A conversation with John Spain on the Baton Rouge Health District
(Photography by Collin Richie: John Spain)
The Bluebonnet Boulevard/Essen Lane medical corridor is a disjointed, traffic-choked mess. Members of the newly created Baton Rouge Health District hope to improve the quality of life for providers, patients and researchers in the area while increasing the economic impact. The district master plan calls for a new branch of LSU’s New Orleans medical school campus, a Diabetes and Obesity Center, and a “midway boulevard” between Essen and Bluebonnet. But otherwise, the Baton Rouge Health District isn’t about building new stuff; it’s about making the what’s already there function better. The Baton Rouge Area Foundation spent $700,000 to create the plan. As BRAF Executive Vice President John Spain explains, the work has just begun.
How did BRAF get involved in the medical district project?
We have a history with health care studies. FuturEBR calls for a review of the traffic congestion along the Essen, Bluebonnet and Perkins medical corridor. We said, “We’ll do the transportation part. But we want to look beyond just transportation.” We want to anticipate expansion. We looked at walking paths, creating new green spaces, connecting spaces. But we also wanted to position all of these fantastic parts in a way that was greater than the individual parts.
So beyond improving transportation, what does the medical district hope to accomplish?
We want to maximize the investments that have been made here, improve health care for our citizens and enhance economic development. We’re excited about the merger of technology with health care. Louisiana has tax incentives for software development. Could Louisiana be a place where health care applications could be written and massive data storage banks might be developed? So the idea that we would have a dual enrollment program where you could get a Ph.D. in engineering with an M.D. became very obvious. Who’s going to invent the next MRI? We think having engineers with medical degrees that understand both technology and health care is very exciting.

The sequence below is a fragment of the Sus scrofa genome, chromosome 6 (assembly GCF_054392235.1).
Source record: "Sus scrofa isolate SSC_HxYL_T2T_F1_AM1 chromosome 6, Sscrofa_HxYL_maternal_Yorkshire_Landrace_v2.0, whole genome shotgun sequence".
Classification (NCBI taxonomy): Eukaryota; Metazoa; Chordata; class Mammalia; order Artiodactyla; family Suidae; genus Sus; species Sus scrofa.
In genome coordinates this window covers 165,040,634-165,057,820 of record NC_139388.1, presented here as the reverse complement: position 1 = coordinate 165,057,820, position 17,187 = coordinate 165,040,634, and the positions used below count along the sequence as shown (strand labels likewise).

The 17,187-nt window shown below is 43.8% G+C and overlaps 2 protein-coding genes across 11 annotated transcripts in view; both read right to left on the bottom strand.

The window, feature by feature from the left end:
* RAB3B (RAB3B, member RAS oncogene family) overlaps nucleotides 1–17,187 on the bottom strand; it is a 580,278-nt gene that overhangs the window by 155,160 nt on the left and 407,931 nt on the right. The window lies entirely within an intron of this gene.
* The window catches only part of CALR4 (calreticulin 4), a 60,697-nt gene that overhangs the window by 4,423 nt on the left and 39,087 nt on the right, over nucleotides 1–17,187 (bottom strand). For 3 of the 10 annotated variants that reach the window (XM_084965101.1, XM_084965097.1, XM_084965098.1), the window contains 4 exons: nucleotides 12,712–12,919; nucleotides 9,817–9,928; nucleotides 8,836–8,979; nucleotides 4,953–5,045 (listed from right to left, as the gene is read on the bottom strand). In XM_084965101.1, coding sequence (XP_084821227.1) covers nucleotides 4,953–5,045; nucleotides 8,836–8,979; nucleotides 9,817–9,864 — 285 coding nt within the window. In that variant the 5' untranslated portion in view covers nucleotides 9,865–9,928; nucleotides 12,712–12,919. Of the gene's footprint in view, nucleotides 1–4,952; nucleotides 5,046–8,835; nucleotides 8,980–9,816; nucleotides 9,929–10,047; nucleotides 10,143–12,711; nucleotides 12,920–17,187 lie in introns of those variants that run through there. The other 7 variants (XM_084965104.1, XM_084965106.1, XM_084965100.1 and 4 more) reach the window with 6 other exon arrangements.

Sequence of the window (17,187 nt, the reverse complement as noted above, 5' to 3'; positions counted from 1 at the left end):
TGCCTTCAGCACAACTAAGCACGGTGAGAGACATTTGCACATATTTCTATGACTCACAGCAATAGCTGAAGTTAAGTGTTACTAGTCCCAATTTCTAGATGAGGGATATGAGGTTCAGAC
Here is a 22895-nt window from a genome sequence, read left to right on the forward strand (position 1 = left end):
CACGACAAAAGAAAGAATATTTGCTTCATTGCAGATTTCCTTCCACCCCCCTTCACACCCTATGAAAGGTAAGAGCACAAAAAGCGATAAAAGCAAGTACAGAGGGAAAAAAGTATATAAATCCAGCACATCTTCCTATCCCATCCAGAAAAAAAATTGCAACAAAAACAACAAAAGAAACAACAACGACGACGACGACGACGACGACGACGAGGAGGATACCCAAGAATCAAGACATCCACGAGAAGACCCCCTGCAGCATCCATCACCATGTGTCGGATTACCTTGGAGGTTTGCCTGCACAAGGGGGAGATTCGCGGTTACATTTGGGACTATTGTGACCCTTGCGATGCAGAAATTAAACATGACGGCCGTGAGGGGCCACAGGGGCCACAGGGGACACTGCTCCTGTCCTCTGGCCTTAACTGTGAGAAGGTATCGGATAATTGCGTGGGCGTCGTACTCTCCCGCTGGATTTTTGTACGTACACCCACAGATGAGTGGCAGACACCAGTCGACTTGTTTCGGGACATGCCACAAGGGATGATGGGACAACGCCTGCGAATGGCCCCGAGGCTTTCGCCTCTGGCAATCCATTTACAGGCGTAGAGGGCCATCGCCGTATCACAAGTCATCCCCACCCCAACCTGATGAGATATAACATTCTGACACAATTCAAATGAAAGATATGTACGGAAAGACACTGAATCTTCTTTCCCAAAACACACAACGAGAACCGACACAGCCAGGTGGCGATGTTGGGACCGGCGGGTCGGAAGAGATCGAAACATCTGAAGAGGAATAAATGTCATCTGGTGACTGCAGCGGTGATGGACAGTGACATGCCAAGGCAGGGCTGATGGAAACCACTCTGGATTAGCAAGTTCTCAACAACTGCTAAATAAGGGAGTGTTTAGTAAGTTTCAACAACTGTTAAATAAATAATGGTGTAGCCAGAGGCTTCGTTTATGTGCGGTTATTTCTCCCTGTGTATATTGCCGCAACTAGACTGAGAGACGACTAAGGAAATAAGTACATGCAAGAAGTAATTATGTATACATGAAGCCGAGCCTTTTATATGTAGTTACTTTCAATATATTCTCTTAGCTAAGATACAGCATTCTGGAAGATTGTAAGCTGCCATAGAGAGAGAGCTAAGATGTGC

And that would happen at the new LSU medical school.
Hopefully, that would create a new pipeline of physicians for our community, and offer unique programs that might lead to whole new industries in the community. Every time a new medical school for Baton Rouge is discussed, people get upset because there’s not enough funding for the ones we’ve got. So this is a branch of the New Orleans LSU medical school. We’ve hired consulting firm Tripp Umbach to create a business plan. We have a desire to grow, but not at the expense of our New Orleans or Shreveport campuses.
The other big new investment for the medical district would be the Diabetes and Obesity Center.
We got all of the health care providers in a room and said, “If we have you working together, what would you do?” One of the things that came up was diabetes, which costs about $1.5 billion just in the Capital Region, and it’s only going to get worse unless there’s an intervention. So we asked, “If we could have a central place that doctors could refer their patients that are diabetic or at risk of developing diabetes, would it be more cost-effective?” And everybody said, “Yes.” Pennington has been working for 27 years on obesity and diabetes, so maybe we could locate something at Pennington. We’re drafting an RFP to find out if it makes sense and how we might pay for it.
What are some other possible points of collaboration?
Everybody needs a parking garage, but nobody necessarily wants to have it on their books. The medical district could build and own it. In Boston, they have a child care facility. You could have a combined laundry. You can share blood banks. We might have a breast milk bank. Infrastructure will be one of the priorities. An east-west, four-lane between Bluebonnet and Essen is not an insignificant deal. It will be very expensive, so it will have to phased.
What funding mechanisms are being considered?
We talked about a taxing district, but we didn’t talk about it for very long. We might use TIF districts to capture revenue for new infrastructure. It will depend on the project, but the idea would be helping to pay for infrastructure without asking the parish taxpayer to do it every time.
What about transportation alternatives, such as a gondola system?
We need connectivity between these silos. If money wasn’t an issue, we might have elevated rail. We could have a shuttle bus, but it would still have to sit in traffic. There are cities across the globe, such as Portland, that are using gondolas. They’re much less expensive than a train. Is a gondola a little far-fetched and down the road? Yes. But as part of a long-term vision, it might be a good idea. We’re also looking at bike-sharing.
With all of this collaboration, should consumers be concerned about collusion?
No. They’re never going to go there. These are things like building streets and parking garages. They know where the walls are.
What’s the next step?
They will hire an executive director. That person’s first charge will be to define the membership, board, sources of revenue, how much each institution will contribute, and the first priorities. The Baton Rouge General and Our Lady of the Lake took the lead on identifying people. They have discussed it with the other institutions, and there is a pledge of enough money to hire somebody.
More information about the health district is available at brhealthdistrict.org.